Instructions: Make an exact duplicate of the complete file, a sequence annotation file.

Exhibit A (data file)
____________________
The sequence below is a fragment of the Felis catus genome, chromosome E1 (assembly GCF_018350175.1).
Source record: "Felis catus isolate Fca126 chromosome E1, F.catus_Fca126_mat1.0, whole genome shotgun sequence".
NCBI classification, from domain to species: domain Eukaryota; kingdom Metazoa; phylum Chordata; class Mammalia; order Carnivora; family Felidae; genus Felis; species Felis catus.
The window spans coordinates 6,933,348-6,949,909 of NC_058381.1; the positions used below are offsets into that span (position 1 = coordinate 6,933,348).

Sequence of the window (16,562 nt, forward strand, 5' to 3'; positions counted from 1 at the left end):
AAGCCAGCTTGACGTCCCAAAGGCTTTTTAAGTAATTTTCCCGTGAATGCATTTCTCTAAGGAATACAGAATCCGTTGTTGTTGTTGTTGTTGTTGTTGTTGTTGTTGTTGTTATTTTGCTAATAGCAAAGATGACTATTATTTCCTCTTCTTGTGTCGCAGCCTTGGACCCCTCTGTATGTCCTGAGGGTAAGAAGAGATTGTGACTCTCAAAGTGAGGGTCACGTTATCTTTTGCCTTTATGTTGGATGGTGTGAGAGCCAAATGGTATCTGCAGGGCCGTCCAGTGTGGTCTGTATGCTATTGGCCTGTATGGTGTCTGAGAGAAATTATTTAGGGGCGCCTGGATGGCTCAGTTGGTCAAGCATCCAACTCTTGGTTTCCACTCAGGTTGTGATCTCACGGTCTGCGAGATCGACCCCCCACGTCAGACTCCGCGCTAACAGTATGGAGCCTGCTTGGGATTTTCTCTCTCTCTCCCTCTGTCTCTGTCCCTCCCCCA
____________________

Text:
The sequence below is a fragment of the Felis catus genome, chromosome E1 (assembly GCF_018350175.1).
Source record: "Felis catus isolate Fca126 chromosome E1, F.catus_Fca126_mat1.0, whole genome shotgun sequence".
NCBI classification, from domain to species: domain Eukaryota; kingdom Metazoa; phylum Chordata; class Mammalia; order Carnivora; family Felidae; genus Felis; species Felis catus.
The window spans coordinates 6,933,348-6,949,909 of NC_058381.1; the positions used below are offsets into that span (position 1 = coordinate 6,933,348).

Sequence of the window (16,562 nt, forward strand, 5' to 3'; positions counted from 1 at the left end):
AAGCCAGCTTGACGTCCCAAAGGCTTTTTAAGTAATTTTCCCGTGAATGCATTTCTCTAAGGAATACAGAATCCGTTGTTGTTGTTGTTGTTGTTGTTGTTGTTGTTGTTGTTATTTTGCTAATAGCAAAGATGACTATTATTTCCTCTTCTTGTGTCGCAGCCTTGGACCCCTCTGTATGTCCTGAGGGTAAGAAGAGATTGTGACTCTCAAAGTGAGGGTCACGTTATCTTTTGCCTTTATGTTGGATGGTGTGAGAGCCAAATGGTATCTGCAGGGCCGTCCAGTGTGGTCTGTATGCTATTGGCCTGTATGGTGTCTGAGAGAAATTATTTAGGGGCGCCTGGATGGCTCAGTTGGTCAAGCATCCAACTCTTGGTTTCCACTCAGGTTGTGATCTCACGGTCTGCGAGATCGACCCCCCACGTCAGACTCCGCGCTAACAGTATGGAGCCTGCTTGGGATTTTCTCTCTCTCTCCCTCTGTCTCTGTCCCTCCCCCA